by Father Mark Goldasich
Every Thanksgiving, I think of the late Father Ed Hays’ story about a newspaper food editor.
Apparently, she received a telephone call from a youthful sounding woman, who asked how long it takes to roast a 19-pound turkey.
“Just a minute,” said the food editor as she turned to consult a chart on the office wall.
“Thanks a lot!” said the caller as she hung up the phone.
Well, one thing you can certainly be grateful for is that you’re not dining at that young woman’s home this Thanksgiving!
The older I get, the more grateful I become. In fact, at least once a month I say a “rosary of thanksgiving.” Instead of the usual prayers, as I hold the crucifix, I begin by asking the Lord to help me recognize how blessed I am.
Then, on each rosary bead, I call to mind a particular blessing, followed by “Thank you, Lord.”
I remember, by name, people who have cared for me or modeled the faith to me. At other times, I reflect on those things that I too often take for granted, like eyesight, hearing, taste, smell, clean water, shelter, mobility and dozens more.
Always in the back of my mind as I list these blessings is a line from the Gospel of Luke: “Much will be required of the person entrusted with much, and still more will be demanded of the person entrusted with more” (12:48).
All of which leads to this old tale:
Once upon a time, an unusual tree grew outside the gates of a desert city. It was an ancient tree, a landmark as a matter of fact. It seemed to have been touched by the finger of God, for it bore fruit perpetually. Hundreds of passersby refreshed themselves from the tree, as it never failed to give freely of its bounty.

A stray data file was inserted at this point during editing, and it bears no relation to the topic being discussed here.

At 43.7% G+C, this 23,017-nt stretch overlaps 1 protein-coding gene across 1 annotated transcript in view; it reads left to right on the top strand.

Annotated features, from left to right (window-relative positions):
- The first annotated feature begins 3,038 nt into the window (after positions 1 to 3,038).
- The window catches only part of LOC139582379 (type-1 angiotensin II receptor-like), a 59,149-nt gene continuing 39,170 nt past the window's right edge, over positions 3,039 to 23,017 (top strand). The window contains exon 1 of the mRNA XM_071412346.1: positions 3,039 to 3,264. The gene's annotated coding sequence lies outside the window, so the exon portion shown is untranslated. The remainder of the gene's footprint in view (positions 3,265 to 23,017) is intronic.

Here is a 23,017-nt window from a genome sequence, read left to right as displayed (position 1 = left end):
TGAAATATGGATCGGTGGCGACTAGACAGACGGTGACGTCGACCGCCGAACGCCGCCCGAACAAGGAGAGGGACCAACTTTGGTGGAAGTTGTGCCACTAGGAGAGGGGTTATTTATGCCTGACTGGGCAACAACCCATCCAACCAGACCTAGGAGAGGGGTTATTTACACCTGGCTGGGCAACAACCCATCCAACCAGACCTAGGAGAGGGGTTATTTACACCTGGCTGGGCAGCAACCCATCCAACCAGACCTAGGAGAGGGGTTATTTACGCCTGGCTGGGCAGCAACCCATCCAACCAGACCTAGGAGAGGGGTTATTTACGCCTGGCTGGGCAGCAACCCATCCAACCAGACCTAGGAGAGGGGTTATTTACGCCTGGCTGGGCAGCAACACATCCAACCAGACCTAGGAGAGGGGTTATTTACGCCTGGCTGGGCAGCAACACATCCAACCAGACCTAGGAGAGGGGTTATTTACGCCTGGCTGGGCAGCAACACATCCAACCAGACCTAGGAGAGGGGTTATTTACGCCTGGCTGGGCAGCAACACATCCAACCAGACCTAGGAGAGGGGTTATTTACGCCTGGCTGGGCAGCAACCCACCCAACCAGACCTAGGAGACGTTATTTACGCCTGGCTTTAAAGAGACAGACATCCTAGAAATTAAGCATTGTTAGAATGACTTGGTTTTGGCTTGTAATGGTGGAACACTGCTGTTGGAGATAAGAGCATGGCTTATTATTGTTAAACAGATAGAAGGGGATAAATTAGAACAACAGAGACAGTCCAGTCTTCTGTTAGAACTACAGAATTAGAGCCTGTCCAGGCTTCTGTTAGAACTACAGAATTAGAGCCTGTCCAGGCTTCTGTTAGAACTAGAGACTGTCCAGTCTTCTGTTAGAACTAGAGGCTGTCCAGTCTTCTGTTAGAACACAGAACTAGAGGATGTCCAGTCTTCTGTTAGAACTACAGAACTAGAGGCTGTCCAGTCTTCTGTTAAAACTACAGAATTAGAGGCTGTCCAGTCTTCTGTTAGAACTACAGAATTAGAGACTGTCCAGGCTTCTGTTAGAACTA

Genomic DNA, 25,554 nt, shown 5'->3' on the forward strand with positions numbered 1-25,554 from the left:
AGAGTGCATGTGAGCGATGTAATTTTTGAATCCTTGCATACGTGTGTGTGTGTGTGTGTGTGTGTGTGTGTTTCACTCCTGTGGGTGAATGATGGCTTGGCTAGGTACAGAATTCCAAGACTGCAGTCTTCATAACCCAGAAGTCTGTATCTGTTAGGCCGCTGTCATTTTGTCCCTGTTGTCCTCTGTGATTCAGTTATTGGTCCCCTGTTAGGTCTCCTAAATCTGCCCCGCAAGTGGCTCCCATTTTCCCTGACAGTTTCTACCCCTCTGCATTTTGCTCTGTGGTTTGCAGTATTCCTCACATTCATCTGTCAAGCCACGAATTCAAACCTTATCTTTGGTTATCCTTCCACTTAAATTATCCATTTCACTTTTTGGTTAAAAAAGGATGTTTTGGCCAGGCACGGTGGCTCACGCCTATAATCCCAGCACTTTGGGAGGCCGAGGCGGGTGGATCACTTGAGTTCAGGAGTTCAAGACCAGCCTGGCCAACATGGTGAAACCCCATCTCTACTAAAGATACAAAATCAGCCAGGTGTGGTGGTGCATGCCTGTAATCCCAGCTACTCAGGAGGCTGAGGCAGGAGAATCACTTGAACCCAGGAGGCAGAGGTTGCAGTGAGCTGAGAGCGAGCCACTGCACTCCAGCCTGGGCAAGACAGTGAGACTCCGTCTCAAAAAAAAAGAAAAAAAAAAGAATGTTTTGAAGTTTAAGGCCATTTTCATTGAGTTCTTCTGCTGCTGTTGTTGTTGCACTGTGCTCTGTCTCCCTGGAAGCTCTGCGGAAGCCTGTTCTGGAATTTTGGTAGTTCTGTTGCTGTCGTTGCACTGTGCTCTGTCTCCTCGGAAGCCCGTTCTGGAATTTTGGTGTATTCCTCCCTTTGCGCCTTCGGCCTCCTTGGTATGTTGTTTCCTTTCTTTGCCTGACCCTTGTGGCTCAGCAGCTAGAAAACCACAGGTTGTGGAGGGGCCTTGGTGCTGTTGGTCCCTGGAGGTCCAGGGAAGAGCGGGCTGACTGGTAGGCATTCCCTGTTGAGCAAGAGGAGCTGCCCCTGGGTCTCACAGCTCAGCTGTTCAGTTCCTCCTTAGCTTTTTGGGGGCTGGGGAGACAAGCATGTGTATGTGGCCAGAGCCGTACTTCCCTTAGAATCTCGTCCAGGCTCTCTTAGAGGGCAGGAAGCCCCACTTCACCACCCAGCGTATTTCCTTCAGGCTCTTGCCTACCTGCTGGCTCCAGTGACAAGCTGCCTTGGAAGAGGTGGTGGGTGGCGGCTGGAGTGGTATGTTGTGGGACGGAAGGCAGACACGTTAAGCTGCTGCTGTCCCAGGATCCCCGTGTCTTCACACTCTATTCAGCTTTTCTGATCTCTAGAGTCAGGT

But then, a greedy merchant purchased the property on which the tree grew. He saw all the travelers picking fruit from his tree, so he built a fence around it. People pleaded with the new owner, “Share the fruit with us.”
The miserly merchant scoffed, “It’s my tree, my fruit and bought with my money.”
Soon, an astonishing thing happened: The tree suddenly died. Why? The law of giving, as predictable as the law of gravity, expresses this eternal principle: When giving stops, bearing fruit ceases, and death follows inevitably. (Story found in Brian Cavanaugh’s “Sower’s Seeds of Encouragement: Fifth Planting.”)
While it’s laudable to be grateful for our blessings at Thanksgiving, that’s only half of the equation. The other part is sharing those blessings with others, especially those most in need.
Kudos to parishioners of St. Michael the Archangel Parish in Leawood for keeping the plight of the Ukrainians on our radar. Their efforts, chronicled on pages 8 and 9 of this issue, remind us of the responsibility we carry as those who have been “entrusted with much.”
Most of us will not be able to share our homes with refugees or the poor, but we are called to open our hearts in prayer and our wallets in generosity.
Then, we’ll experience, not a half-baked Thanksgiving, but the reality of the words St. Paul attributed to Jesus, “It is more blessed to give than to receive.”